A snappy approach to low-cost wearable displays

Technology News |
By eeNews Europe

Marketed as the SnapWatch to surf on the overhyped smartwatch wave, the wristband comes with a bistable electrochromic display developed by Swedish supplier Acreo.

On its website, the company mentions prototypes that incorporate watch, music replay and message display. From the mechanics disclosed, it looks like the display would be controled through two push-buttons situated at one extremity of the steel snapband together with the encapsulated electronics. ­


An exploded view of the SnapWatch mechanical assembly.


No mentions are made about connectivity or interactivity with any other device, but the novelty worth patenting according to SnapWatch‘s CEO Vincent Douglas is this fairly low-cost combination of a bistable and flexible display with a bistable steel snap band (and their integration with a control unit into a wrist-band form factor).

Bistable, mechanically and display-wise.


The company has secured its intellectual property with several patents granted in the UK, the USA, China and Europe and is looking for partners with application ideas to either license it or to purchase the IP altogether.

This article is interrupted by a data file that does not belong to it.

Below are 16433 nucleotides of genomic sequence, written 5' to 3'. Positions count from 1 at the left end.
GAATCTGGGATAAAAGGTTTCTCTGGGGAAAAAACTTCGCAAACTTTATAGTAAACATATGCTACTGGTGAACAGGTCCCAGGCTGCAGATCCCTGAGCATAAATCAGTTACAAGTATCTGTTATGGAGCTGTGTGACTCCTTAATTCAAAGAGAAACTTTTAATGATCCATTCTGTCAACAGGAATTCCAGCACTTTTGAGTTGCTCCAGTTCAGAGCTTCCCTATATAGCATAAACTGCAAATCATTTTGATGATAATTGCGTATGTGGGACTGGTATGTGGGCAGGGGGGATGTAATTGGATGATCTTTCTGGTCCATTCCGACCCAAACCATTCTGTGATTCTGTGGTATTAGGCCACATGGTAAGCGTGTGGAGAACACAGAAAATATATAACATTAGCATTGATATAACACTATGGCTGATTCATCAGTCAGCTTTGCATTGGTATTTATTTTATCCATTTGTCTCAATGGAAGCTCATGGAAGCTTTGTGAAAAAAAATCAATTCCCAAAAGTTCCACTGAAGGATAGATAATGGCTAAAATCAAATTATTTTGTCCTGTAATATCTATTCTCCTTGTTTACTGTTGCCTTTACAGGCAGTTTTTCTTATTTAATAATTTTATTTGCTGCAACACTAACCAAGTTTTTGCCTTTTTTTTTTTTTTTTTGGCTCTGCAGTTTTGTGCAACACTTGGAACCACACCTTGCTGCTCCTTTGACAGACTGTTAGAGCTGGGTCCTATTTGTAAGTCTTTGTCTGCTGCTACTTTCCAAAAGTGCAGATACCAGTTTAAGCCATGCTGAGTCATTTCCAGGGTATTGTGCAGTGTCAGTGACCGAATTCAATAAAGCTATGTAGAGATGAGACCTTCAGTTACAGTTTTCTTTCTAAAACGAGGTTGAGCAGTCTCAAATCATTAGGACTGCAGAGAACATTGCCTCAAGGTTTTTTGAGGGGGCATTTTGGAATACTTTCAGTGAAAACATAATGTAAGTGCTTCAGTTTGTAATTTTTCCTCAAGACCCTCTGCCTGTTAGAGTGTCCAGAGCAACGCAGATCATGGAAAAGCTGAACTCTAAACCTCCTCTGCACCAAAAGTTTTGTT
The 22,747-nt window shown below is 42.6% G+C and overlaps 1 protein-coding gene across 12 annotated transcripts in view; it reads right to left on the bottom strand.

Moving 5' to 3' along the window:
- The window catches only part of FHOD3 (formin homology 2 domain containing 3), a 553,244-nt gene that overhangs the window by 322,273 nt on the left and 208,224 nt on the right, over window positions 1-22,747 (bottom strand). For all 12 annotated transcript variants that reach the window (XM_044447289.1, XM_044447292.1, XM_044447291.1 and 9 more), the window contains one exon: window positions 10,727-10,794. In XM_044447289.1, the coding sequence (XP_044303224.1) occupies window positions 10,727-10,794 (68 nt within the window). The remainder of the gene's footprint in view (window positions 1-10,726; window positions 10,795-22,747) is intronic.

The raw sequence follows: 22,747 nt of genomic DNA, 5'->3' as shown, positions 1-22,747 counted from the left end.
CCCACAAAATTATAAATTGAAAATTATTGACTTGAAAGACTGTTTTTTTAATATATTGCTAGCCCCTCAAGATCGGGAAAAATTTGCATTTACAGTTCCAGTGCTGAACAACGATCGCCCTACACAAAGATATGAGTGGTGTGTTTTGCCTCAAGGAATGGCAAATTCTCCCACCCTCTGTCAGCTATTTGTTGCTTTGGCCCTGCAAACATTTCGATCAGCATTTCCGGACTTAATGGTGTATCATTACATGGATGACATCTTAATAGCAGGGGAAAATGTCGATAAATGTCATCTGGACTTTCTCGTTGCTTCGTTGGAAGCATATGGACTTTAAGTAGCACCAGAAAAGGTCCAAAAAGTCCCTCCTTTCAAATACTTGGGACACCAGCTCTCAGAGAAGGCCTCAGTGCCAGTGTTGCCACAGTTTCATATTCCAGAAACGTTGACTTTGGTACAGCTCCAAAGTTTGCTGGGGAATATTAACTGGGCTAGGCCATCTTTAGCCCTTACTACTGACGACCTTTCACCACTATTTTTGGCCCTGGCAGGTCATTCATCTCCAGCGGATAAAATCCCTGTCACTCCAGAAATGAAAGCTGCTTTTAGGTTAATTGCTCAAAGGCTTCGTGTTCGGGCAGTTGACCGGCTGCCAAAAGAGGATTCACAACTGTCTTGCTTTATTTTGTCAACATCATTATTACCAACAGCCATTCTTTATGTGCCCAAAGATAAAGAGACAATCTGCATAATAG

I personally don’t see such a device compete head-to-head with current smartwatch offerings that typically feature fairly good resolution full-colour touch-screens and often Bluetooth Smart connectivity.


But combined with NFC capability, this approach to wearable flexible displays could certainly find interesting applications as a very low-cost and very low power smart wrist-band akin to ticketing, offering ID, timing and schedule  features for festivals and events of all sorts. It may even find its way as a fancy watch, or into some fitness or medical applications (add some combo MEMS sensors to it).

As a watch, its flexible display and snappy feature would certainly compete well with similar fashion offerings such as the colourful silicone-wrapped Slap Watch, featuring interchangeable clock faces mounted on a spring coil bracelet.


SnapWatch’s CEO, Vincent Douglas adds the wrist-band display could be used as a secondary status display, for example in the medical sector. Because the electrochromic display doesn’t have a very long lifetime, Douglas gave us his vision of a very low cost replacement display band, something that could plug into the control unit that the end-user would keep.

The control unit could be updated for different uses or programmed with unique identifiers, while the display could be interchanged after every 500 or 1000 hours.

This could be a particularly low cost item if both the display and the drivers can be printed, something that the company is exploring with a possible partnership with Cambridge-based firm Plastic Logic.


Related articles:

Soligie, Acreo team to commercialize PaperDisplay

E-paper display market to hit $600 million in 2010, says analyst

Roll-up digital screens near reality for all

MediaTek goes wearable, Chinese and cheap

Opinion: Powering wearable devices – watch out for safety first


Linked Articles
eeNews Europe